where the Going-to-the-Sun and the Beartooth climb high

    to the top of the world where the earth meets the sky.

    Montana has prairies that roll like the sea

    with Canada geese flying high in a v.

    It has Northern Lights dancing across the night sky

    and snow geese at Freezeout Lake waiting to fly.

    It has riches in minerals deep underground,

    and gold on the Highline in wheat fields is found.

    I long to return each time I feel it call

    for truly it is the “last, best place” of all.

     

     

     

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    Exodus Into Montana

    From Angelo Pecora, Seeley Lake, Montana, sent Dec. 5, 2013

    It took me 61 years to finally get “West” into Montana.

    I used to come every year via vintage Harley Davidson but to get here to Live, and I do mean, live, was truly a gift from God.

    I’m a Native American of Italian descent but I was born in Ohio. For Christmas (one year) I got a plastic set of cowboys and Indians, more correctly a set that depicted the Battle of the Little Big Horn.

    In any event in that round tube containing the figures was a very intense and informative booklet about the battle complete with historical photos. That started my love affair with the state and it never left.

    I would daydream even in high school of being a mountain man since I did long line trapping and on weekends would build a winter camp and spend Friday night, all day Saturday, and walk out on Sunday and get back home.

    I remember thinking I was up on the Continental Divide as I sat deep in the woods boiling my coffee, when in reality I was in northern Ohio.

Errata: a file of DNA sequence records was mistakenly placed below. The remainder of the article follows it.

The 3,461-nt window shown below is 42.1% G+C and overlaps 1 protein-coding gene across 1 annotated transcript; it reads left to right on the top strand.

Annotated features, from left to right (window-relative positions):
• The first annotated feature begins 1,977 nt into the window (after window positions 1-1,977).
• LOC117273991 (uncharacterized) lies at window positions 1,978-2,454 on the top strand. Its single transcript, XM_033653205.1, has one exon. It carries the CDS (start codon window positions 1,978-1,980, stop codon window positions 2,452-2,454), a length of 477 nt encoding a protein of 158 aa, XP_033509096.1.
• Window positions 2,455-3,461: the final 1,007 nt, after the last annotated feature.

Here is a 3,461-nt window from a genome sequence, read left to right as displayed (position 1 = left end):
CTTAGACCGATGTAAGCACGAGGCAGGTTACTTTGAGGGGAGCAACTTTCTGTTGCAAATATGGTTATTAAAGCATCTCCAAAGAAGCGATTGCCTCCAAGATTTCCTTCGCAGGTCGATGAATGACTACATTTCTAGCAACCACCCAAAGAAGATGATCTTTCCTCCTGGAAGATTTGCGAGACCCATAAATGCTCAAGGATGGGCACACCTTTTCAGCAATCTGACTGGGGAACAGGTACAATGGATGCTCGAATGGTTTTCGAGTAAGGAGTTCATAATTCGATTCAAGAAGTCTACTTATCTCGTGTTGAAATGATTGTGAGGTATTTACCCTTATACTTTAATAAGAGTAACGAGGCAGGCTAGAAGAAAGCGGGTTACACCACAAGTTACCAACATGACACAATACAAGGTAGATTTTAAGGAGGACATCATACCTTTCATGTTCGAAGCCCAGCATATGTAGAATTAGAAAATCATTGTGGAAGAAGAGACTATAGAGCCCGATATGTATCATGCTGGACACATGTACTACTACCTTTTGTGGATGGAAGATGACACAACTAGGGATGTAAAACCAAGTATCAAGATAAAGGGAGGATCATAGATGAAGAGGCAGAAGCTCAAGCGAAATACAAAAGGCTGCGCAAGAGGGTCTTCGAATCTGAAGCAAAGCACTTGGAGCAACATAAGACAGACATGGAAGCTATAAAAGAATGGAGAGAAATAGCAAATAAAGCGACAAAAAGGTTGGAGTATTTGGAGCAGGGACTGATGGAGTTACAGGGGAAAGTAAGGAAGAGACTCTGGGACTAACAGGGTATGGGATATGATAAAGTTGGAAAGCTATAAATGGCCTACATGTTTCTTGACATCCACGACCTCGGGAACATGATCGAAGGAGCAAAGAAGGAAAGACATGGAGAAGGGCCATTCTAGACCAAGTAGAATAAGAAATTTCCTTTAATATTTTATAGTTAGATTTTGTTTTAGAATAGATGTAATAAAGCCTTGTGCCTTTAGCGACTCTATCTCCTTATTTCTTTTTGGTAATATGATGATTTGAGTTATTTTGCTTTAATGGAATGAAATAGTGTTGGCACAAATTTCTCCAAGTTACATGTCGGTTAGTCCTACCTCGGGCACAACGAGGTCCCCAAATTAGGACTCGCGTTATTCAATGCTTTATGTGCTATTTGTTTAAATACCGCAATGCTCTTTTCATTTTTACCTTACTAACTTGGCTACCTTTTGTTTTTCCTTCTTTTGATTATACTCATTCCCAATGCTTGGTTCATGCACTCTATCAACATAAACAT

Then life got in the way, although I never forgot Montana.

    Starting in 1990 I started making forays here on my old scooter every summer for two to three weeks, mostly to the Yaak area.

    Fast forward to 2010. My wife retired from the state of Michigan, and we decided on a move.

    I was on the dock of the feed mill where I worked in Dexter, Michigan, and Kat (my wife) called.

    Her exact words were, “Hey gotta be in Seeley Lake in four days, can you get off and take me?”

    Why in the world do you have to be in Seeley Lake?

    “I have a job interview,” Kat said.

    I think I got home before she hung up the phone. She got the job.

    Now I, for 60 yrs have a preconceived idea of what Montana is and you or anyone else cannot change it.

    So when she said she found a place to rent we came up.

    The first home we looked at was kind of a subdivision south of town. The house was too nice for me

    I was disappointed

    “What do ya think?” she asked and like my father on his trip to Italy I said, “it’s ok.”

    Then she said, “well, there is one other place is you wanna go look.”

    We drove north out of town about 6 miles, turned down a quiet road and there, on the Clearwater was our home.

    Back in the timber, the river backs our place and borders it on the west.

    Now every morning, coffee in hand, I walk onto the back porch, stare off into the deep timber and think, “the eagle has landed.”